TravelMode\$incomeother <- with(TravelMode, ifelse(mode %in% c('air', 'car'), income, 0))

nl <- mlogit(choice~gcost+wait+incomeother, TravelMode,

shape='long', alt.var='mode',

nests=list(public=c('train', 'bus'), other=c('car','air')))

summary(nl)

# test for iia

data("TravelMode",package="AER")

TravelMode <- mlogit.data(TravelMode,choice="choice",shape="long",

alt.var="mode",chid.var="individual")

## Create a variable of income only for the air mode

TravelMode\$avinc <- with(TravelMode,(mode=='air')*income)

## Estimate the model on all alternatives, with car as the base level

## like in Greene's book.

#x <- mlogit(choice~wait+gcost+avinc,TravelMode,reflevel="car")

x <- mlogit(choice~wait+gcost+avinc,TravelMode)

## Estimate the same model for ground modes only (the variable avinc

## must be dropped because it is 0 for every observation

g <- mlogit(choice~wait+gcost,TravelMode,reflevel="car",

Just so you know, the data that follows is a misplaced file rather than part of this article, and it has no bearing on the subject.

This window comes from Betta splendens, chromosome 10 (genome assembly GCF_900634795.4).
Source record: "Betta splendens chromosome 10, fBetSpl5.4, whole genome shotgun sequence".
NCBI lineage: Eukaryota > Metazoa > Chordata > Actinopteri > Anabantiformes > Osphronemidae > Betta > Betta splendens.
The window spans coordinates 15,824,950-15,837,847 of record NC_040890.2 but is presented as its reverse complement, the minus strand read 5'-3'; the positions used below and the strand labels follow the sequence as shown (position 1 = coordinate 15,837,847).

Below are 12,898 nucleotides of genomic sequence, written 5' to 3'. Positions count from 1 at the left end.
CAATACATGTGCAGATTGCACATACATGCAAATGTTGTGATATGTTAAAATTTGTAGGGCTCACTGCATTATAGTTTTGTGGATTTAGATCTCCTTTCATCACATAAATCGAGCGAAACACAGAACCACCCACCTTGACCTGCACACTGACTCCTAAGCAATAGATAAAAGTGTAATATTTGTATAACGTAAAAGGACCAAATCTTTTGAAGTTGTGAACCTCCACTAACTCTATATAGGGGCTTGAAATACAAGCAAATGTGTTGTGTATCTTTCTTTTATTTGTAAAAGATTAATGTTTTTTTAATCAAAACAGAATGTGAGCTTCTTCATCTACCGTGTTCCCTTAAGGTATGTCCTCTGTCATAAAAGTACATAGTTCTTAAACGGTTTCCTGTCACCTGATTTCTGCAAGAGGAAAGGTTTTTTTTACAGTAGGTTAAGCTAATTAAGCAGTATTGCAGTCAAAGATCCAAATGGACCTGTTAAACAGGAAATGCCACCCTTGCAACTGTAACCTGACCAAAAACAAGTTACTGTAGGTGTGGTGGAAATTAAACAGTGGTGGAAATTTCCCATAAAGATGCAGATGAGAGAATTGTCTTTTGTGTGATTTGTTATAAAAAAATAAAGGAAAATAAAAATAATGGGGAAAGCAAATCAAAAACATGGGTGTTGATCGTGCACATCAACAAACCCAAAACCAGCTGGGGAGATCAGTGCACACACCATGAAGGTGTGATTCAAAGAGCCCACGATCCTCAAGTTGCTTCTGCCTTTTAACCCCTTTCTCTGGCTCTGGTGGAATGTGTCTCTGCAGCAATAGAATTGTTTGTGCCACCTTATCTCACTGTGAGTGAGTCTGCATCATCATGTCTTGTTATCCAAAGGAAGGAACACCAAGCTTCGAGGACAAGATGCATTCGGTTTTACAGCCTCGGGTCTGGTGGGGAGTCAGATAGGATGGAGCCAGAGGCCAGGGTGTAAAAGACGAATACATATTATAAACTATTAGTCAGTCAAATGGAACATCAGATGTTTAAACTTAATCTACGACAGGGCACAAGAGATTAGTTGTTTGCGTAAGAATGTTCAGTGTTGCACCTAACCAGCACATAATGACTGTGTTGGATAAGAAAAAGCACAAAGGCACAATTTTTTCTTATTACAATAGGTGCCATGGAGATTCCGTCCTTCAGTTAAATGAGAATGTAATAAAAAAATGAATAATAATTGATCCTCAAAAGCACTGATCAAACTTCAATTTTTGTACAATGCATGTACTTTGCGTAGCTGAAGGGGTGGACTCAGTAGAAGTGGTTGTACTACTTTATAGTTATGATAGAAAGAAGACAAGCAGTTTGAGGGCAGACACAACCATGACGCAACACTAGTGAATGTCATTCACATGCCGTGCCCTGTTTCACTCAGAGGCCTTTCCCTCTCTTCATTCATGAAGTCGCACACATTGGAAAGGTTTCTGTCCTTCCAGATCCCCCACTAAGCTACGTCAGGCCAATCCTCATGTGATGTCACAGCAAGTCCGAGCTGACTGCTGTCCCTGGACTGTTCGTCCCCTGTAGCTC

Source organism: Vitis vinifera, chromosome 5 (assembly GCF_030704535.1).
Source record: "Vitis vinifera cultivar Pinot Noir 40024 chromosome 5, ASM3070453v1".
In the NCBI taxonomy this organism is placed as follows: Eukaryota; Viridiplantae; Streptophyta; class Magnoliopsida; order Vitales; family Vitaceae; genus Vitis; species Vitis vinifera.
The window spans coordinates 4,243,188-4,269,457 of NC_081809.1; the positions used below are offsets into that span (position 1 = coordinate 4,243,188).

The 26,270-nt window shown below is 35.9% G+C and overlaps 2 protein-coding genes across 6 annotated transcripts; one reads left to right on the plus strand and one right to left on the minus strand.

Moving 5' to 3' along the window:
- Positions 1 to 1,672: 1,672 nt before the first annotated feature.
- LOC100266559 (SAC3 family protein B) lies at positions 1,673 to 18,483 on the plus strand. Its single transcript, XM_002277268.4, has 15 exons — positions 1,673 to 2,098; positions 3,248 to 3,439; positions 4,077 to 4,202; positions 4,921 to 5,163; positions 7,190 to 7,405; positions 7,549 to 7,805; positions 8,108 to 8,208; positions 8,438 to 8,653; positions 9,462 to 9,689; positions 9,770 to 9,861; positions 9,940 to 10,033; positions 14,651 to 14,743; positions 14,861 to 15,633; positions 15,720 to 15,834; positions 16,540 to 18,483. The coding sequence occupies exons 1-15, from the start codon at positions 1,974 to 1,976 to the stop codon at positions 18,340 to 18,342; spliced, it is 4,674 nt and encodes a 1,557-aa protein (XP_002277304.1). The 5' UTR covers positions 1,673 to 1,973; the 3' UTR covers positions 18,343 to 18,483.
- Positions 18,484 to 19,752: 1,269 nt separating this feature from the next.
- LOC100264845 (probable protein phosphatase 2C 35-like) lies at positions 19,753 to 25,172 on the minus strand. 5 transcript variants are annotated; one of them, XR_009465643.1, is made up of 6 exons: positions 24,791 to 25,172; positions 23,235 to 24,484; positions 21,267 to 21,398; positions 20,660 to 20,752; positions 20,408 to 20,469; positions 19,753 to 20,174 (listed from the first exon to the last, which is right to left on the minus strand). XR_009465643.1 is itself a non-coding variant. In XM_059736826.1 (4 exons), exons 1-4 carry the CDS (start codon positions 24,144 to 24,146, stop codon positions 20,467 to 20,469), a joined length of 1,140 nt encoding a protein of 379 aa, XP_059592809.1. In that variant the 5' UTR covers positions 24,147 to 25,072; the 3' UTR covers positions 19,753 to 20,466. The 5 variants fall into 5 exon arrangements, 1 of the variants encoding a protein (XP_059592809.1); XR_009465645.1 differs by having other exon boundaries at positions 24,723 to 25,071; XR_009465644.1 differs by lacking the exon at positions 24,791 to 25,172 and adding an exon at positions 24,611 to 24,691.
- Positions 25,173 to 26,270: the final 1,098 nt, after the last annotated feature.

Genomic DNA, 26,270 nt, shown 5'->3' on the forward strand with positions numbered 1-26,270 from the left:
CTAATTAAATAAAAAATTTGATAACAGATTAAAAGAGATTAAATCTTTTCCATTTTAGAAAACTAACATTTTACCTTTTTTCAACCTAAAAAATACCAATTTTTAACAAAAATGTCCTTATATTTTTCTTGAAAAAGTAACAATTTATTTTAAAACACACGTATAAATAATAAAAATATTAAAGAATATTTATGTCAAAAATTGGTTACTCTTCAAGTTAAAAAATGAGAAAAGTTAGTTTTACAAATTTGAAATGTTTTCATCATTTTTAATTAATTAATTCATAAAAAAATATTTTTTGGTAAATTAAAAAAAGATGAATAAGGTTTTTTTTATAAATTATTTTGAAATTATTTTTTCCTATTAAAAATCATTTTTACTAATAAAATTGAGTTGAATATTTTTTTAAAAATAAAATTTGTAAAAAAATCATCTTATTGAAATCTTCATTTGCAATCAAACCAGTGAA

alt.subset=c("car","bus","train"))

## Compute the test

hmftest(x,g)

# The preceding models are all inefficient when the dependent variable is naturally ordered.

# So, let's get some new data and estimate a relationship with ordered probit.

# We will use the data on extra-marital affairs and marital satisfaction collected by Ray Fair

library(car)

library(foreign)

library(Zelig)

library(ZeligChoice)

rm(list=ls(all=TRUE))

attach(Affairs)

summary(Affairs)

oprobit.out <- zelig(as.factor(ratingmarriage) ~ age + yrsmarried + religiousness + affairs,  model = "oprobit", data = Affairs)

summary(oprobit.out)

# Simulate ordered probit first differences using Affairs=0 to Affairs=1

x.low <- setx(oprobit.out, affairs=0)

x.high <- setx(oprobit.out, affairs= 1)

s.out <- sim(oprobit.out, x = x.low, x1 = x.high)

summary(s.out)

plot(s.out)

ologit.out <- zelig(as.factor(ratingmarriage) ~ age + yrsmarried + religiousness + affairs,  model = "oprobit", data = Affairs)

summary(ologit.out)

# Simulate ordered probit first differences using Affairs=0 to Affairs=1

x.low <- setx(oprobit.out, affairs=0)

x.high <- setx(oprobit.out, affairs= 1)

s.out <- sim(oprobit.out, x = x.low, x1 = x.high)

summary(s.out)

plot(s.out)